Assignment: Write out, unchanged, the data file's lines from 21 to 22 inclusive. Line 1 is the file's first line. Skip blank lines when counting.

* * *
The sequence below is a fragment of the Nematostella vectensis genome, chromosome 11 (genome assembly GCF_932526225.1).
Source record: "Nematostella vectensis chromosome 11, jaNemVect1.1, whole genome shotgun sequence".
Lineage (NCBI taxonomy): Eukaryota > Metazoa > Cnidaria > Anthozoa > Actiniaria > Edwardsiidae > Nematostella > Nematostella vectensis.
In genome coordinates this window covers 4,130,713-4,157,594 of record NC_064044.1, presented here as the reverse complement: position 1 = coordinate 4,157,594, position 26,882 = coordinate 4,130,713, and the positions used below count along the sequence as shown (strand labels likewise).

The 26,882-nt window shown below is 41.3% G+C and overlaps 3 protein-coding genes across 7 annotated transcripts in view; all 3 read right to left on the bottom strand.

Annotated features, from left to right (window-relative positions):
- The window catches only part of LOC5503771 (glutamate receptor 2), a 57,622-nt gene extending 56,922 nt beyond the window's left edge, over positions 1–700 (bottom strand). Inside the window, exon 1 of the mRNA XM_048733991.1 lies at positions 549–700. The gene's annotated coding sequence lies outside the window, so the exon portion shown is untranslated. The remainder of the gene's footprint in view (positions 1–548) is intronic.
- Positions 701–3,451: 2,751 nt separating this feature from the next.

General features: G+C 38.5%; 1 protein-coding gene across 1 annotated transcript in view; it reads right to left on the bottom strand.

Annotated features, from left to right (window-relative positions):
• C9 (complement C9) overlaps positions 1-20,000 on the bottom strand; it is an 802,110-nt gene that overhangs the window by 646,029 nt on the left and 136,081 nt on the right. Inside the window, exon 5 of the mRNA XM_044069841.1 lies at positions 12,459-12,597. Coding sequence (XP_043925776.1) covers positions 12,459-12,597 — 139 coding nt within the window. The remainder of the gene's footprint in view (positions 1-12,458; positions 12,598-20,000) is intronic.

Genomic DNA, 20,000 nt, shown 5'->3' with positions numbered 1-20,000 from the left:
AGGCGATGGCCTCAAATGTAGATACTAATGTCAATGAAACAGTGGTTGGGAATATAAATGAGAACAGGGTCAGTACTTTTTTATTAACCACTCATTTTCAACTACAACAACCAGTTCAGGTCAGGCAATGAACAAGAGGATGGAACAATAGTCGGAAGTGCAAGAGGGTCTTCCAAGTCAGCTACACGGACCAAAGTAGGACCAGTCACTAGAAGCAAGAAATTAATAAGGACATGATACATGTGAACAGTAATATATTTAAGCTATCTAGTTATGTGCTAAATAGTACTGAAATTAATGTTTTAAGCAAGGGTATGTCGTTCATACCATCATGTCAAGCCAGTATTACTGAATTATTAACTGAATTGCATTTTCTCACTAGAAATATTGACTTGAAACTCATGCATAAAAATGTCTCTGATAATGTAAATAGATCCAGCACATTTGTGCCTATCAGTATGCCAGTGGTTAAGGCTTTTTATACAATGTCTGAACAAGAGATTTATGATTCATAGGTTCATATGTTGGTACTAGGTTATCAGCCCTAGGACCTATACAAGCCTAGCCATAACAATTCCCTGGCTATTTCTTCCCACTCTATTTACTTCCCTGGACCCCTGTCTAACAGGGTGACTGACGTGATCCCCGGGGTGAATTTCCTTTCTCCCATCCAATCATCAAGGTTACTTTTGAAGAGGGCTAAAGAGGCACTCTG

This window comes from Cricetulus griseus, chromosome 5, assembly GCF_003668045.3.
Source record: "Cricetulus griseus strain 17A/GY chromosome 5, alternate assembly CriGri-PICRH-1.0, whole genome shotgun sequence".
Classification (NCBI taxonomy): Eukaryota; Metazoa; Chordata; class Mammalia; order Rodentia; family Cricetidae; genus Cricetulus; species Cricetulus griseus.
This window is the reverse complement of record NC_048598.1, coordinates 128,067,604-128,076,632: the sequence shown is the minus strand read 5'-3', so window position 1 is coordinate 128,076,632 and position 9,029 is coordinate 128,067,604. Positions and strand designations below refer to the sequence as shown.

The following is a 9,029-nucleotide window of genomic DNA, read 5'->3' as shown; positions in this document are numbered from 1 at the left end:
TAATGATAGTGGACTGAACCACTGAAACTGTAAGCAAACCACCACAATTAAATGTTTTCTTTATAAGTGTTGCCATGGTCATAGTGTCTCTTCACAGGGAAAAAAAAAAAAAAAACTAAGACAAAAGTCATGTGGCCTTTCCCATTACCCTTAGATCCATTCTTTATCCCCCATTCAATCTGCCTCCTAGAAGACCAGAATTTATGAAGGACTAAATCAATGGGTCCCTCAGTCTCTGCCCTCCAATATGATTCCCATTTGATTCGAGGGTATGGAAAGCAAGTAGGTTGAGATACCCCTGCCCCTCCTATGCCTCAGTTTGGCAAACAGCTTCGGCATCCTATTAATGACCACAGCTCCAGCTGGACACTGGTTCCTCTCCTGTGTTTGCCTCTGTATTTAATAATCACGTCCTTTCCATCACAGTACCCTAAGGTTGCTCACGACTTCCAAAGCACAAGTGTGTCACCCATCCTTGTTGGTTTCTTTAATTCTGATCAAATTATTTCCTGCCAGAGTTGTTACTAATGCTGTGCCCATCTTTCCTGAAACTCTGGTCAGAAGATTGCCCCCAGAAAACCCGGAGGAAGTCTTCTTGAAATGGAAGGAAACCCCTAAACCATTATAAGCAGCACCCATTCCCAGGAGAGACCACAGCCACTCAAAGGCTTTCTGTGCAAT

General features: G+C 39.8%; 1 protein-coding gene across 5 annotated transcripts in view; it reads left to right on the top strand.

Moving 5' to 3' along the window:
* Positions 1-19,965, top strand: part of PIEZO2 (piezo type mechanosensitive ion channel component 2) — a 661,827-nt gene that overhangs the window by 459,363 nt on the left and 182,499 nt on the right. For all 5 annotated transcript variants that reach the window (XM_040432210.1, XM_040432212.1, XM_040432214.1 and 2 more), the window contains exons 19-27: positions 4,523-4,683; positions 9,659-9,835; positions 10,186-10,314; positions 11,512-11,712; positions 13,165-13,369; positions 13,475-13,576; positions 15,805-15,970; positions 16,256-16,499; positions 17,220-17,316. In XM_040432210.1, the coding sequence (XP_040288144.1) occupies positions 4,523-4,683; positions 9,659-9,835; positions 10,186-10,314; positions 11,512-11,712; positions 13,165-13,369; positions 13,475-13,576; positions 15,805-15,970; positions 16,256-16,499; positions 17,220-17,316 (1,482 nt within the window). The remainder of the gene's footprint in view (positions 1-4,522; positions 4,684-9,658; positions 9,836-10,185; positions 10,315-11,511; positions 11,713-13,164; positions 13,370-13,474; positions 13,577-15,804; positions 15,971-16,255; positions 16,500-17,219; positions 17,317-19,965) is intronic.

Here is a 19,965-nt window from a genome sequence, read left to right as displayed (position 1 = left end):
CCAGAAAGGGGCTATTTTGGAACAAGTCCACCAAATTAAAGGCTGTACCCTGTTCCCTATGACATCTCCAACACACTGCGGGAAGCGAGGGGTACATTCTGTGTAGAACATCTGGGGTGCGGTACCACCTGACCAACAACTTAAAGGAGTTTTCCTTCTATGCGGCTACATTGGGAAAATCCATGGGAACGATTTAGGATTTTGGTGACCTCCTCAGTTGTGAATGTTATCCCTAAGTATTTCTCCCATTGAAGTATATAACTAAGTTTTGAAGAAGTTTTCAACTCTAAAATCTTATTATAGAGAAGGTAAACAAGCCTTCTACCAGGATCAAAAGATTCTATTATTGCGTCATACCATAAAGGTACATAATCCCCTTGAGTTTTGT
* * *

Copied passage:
Moving 5' to 3' along the window:
* Positions 1-19,965, top strand: part of PIEZO2 (piezo type mechanosensitive ion channel component 2) — a 661,827-nt gene that overhangs the window by 459,363 nt on the left and 182,499 nt on the right. For all 5 annotated transcript variants that reach the window (XM_040432210.1, XM_040432212.1, XM_040432214.1 and 2 more), the window contains exons 19-27: positions 4,523-4,683; positions 9,659-9,835; positions 10,186-10,314; positions 11,512-11,712; positions 13,165-13,369; positions 13,475-13,576; positions 15,805-15,970; positions 16,256-16,499; positions 17,220-17,316. In XM_040432210.1, the coding sequence (XP_040288144.1) occupies positions 4,523-4,683; positions 9,659-9,835; positions 10,186-10,314; positions 11,512-11,712; positions 13,165-13,369; positions 13,475-13,576; positions 15,805-15,970; positions 16,256-16,499; positions 17,220-17,316 (1,482 nt within the window). The remainder of the gene's footprint in view (positions 1-4,522; positions 4,684-9,658; positions 9,836-10,185; positions 10,315-11,511; positions 11,713-13,164; positions 13,370-13,474; positions 13,577-15,804; positions 15,971-16,255; positions 16,500-17,219; positions 17,317-19,965) is intronic.